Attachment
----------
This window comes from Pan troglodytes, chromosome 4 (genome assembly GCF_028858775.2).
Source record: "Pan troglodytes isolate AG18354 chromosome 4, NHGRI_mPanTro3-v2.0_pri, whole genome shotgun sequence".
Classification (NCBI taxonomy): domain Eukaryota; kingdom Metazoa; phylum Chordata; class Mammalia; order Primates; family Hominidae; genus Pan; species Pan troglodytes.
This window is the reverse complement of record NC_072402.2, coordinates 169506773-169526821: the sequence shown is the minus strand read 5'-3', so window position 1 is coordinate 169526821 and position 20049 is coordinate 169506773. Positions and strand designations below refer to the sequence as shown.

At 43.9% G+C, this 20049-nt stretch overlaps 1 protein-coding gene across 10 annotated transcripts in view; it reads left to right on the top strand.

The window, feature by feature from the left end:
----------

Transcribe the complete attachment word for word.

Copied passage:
This window comes from Pan troglodytes, chromosome 4 (genome assembly GCF_028858775.2).
Source record: "Pan troglodytes isolate AG18354 chromosome 4, NHGRI_mPanTro3-v2.0_pri, whole genome shotgun sequence".
Classification (NCBI taxonomy): domain Eukaryota; kingdom Metazoa; phylum Chordata; class Mammalia; order Primates; family Hominidae; genus Pan; species Pan troglodytes.
This window is the reverse complement of record NC_072402.2, coordinates 169506773-169526821: the sequence shown is the minus strand read 5'-3', so window position 1 is coordinate 169526821 and position 20049 is coordinate 169506773. Positions and strand designations below refer to the sequence as shown.

At 43.9% G+C, this 20049-nt stretch overlaps 1 protein-coding gene across 10 annotated transcripts in view; it reads left to right on the top strand.

The window, feature by feature from the left end: